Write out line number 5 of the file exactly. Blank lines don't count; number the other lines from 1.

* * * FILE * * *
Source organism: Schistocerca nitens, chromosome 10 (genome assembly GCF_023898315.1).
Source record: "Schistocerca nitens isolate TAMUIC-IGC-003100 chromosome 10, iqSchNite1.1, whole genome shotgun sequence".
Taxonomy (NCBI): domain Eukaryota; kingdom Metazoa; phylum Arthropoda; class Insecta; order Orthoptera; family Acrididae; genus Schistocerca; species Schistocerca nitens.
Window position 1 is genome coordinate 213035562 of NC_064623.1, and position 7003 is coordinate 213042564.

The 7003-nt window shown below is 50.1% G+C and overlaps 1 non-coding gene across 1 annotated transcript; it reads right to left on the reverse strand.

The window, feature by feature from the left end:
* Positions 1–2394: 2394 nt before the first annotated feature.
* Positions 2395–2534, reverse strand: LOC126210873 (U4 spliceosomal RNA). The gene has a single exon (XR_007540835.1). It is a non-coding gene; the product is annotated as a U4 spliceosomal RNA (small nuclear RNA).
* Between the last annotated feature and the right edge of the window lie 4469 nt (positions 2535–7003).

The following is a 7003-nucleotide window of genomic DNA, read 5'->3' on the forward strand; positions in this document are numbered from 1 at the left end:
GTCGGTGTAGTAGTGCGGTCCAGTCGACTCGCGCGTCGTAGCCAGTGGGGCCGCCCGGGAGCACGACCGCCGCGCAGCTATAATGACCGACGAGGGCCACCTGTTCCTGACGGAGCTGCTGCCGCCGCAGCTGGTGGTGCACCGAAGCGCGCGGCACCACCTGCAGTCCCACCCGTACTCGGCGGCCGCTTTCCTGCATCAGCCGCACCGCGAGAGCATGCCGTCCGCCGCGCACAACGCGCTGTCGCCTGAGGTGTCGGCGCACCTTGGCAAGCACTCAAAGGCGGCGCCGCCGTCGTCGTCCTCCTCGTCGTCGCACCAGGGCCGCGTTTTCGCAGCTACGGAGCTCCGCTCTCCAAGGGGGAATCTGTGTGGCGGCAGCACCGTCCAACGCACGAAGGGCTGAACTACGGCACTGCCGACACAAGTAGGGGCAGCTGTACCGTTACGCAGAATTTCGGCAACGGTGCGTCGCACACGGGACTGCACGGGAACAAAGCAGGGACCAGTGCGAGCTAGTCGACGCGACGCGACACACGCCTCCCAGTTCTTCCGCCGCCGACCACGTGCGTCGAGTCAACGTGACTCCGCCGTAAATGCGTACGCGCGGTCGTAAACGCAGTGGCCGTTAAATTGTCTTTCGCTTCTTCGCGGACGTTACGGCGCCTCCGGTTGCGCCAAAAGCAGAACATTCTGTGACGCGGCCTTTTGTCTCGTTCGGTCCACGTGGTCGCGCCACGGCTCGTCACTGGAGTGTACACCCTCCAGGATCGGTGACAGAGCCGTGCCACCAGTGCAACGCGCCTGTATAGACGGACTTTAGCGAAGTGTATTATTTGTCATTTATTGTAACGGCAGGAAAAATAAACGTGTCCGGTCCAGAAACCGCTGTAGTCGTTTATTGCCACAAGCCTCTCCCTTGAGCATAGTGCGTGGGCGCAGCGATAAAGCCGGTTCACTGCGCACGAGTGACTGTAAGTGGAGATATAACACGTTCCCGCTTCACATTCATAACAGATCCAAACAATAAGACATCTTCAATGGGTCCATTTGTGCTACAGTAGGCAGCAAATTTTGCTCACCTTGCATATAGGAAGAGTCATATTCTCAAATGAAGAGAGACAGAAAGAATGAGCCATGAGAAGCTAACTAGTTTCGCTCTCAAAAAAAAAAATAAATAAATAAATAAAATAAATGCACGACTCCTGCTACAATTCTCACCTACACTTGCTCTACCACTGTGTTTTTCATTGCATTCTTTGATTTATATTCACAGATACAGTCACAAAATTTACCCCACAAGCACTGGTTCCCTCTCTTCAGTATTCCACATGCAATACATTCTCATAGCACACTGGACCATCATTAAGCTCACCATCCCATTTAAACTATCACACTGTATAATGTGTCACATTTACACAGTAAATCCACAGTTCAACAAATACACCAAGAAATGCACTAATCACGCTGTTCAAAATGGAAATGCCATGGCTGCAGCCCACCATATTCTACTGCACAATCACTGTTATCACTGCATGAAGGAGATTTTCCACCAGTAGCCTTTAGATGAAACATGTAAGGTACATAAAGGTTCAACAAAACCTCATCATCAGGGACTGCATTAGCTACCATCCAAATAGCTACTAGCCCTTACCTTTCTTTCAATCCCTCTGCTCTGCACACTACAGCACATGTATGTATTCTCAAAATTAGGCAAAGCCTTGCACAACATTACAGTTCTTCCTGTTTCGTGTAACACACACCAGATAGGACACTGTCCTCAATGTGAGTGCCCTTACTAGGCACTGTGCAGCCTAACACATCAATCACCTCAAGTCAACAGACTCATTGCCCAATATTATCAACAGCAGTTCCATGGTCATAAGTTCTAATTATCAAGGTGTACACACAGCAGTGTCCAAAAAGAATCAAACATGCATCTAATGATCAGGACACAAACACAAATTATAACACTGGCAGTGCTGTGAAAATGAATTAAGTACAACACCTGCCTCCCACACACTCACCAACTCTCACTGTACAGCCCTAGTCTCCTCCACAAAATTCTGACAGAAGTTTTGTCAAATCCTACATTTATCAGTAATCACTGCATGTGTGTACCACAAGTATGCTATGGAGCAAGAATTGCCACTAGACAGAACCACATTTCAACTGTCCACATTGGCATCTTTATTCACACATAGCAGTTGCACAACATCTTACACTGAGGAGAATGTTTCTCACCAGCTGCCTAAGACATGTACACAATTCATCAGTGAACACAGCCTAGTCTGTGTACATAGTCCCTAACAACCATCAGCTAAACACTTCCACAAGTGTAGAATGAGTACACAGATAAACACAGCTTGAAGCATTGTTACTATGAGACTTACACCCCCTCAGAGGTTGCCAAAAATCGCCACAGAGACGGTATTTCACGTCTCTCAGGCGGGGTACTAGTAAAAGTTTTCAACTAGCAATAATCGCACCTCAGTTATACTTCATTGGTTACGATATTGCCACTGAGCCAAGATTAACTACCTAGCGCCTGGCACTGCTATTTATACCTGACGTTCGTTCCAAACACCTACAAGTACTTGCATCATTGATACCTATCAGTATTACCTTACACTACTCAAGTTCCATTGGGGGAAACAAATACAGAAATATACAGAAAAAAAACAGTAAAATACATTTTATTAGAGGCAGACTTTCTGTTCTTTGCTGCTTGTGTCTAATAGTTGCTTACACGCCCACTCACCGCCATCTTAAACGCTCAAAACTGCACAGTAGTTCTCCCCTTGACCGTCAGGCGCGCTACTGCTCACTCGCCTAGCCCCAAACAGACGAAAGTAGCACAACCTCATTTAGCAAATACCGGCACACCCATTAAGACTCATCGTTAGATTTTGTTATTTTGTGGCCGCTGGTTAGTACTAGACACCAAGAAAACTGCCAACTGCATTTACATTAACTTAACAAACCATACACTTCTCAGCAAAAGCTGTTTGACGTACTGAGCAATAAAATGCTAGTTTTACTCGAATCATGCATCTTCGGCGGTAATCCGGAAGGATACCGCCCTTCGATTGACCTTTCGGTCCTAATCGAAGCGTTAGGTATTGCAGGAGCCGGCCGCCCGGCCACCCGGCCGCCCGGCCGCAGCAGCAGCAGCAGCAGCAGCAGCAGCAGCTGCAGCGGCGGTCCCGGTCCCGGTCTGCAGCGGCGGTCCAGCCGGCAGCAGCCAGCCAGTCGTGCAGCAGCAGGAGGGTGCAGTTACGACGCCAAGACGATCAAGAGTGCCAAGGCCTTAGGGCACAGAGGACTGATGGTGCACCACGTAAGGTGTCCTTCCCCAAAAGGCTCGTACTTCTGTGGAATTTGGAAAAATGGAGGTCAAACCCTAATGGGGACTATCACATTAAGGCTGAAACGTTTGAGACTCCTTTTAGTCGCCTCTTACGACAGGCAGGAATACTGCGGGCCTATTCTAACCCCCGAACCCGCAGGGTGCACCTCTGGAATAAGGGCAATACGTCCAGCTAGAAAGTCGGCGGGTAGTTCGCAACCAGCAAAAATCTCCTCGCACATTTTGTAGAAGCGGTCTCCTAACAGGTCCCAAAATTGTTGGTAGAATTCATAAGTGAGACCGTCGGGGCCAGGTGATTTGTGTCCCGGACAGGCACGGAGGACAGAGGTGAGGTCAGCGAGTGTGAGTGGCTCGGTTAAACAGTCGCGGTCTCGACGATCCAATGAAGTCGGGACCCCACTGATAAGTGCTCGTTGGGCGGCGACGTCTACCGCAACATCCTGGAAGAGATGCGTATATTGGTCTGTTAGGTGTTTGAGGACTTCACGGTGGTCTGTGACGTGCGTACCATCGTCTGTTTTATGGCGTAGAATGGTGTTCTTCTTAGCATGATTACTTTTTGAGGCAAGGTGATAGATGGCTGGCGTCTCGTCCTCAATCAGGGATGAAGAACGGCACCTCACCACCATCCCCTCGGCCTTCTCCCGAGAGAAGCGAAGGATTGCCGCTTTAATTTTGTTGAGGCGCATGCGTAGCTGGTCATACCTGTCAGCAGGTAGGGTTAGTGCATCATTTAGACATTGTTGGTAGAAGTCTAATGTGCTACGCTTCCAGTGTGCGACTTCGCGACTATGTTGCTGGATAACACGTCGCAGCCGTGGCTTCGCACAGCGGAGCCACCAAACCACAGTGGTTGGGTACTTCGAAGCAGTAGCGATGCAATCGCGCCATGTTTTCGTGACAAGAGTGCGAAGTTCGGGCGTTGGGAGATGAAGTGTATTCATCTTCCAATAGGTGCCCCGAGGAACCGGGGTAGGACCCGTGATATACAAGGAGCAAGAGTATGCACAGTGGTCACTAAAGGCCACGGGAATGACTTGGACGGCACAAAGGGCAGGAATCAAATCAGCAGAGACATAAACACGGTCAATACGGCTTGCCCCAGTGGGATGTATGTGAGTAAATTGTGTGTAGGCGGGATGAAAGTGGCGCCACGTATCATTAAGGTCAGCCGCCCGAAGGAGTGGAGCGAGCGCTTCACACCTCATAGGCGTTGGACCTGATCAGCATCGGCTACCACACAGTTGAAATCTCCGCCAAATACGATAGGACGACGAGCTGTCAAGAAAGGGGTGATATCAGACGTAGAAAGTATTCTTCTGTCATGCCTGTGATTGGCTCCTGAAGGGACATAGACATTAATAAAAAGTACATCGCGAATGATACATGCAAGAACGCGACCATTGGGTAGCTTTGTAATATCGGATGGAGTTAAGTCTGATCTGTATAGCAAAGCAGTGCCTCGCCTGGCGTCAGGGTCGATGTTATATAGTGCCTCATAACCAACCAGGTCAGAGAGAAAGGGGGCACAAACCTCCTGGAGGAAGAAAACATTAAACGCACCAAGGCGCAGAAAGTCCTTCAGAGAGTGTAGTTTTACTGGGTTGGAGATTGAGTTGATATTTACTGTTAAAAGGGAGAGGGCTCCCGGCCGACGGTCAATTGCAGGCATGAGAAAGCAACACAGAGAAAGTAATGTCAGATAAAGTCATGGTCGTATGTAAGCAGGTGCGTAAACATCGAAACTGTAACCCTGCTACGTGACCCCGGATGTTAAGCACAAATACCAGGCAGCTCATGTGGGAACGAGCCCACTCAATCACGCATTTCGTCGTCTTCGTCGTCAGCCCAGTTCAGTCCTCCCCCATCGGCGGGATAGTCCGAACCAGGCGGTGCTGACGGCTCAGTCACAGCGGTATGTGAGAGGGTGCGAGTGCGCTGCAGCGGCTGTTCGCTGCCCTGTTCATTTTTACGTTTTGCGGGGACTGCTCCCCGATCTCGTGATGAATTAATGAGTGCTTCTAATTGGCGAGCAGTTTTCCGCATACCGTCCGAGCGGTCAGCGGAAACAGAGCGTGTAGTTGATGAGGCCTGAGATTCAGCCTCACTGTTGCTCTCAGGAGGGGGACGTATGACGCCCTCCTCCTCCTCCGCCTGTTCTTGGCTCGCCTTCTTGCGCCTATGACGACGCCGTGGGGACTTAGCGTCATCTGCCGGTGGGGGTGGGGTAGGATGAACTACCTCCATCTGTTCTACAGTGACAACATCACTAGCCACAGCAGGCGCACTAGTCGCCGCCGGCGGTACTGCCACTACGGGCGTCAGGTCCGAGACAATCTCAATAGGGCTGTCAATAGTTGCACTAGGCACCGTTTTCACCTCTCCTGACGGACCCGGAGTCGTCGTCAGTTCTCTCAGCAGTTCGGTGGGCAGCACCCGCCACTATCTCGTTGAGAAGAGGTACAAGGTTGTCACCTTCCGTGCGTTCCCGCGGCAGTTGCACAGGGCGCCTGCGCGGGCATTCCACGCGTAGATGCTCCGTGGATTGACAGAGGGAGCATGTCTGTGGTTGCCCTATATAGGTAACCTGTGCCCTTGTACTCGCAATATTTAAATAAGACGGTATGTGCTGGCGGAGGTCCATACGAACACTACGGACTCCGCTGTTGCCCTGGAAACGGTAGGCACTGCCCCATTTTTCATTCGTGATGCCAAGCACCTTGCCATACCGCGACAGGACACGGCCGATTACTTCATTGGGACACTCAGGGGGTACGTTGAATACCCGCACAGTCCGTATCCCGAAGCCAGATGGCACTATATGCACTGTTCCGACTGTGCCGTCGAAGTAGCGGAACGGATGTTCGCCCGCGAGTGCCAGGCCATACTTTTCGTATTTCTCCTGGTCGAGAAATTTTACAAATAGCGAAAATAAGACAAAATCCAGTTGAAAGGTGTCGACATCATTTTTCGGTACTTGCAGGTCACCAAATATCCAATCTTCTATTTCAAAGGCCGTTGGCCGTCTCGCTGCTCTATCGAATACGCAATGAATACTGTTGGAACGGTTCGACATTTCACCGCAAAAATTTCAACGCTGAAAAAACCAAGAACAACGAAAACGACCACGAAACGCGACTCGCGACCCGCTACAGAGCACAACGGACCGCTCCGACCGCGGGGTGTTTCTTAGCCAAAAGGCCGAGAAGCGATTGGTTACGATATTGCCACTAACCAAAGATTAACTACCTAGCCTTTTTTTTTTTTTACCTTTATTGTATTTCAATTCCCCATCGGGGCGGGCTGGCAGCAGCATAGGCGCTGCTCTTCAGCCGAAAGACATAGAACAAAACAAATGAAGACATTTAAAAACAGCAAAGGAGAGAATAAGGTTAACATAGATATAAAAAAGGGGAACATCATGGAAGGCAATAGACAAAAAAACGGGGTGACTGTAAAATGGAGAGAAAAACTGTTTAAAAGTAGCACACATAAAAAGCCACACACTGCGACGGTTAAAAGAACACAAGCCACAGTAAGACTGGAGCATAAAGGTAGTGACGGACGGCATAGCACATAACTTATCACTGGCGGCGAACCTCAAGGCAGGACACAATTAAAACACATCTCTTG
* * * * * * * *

The 7003-nt window shown below is 50.1% G+C and overlaps 1 non-coding gene across 1 annotated transcript; it reads right to left on the reverse strand.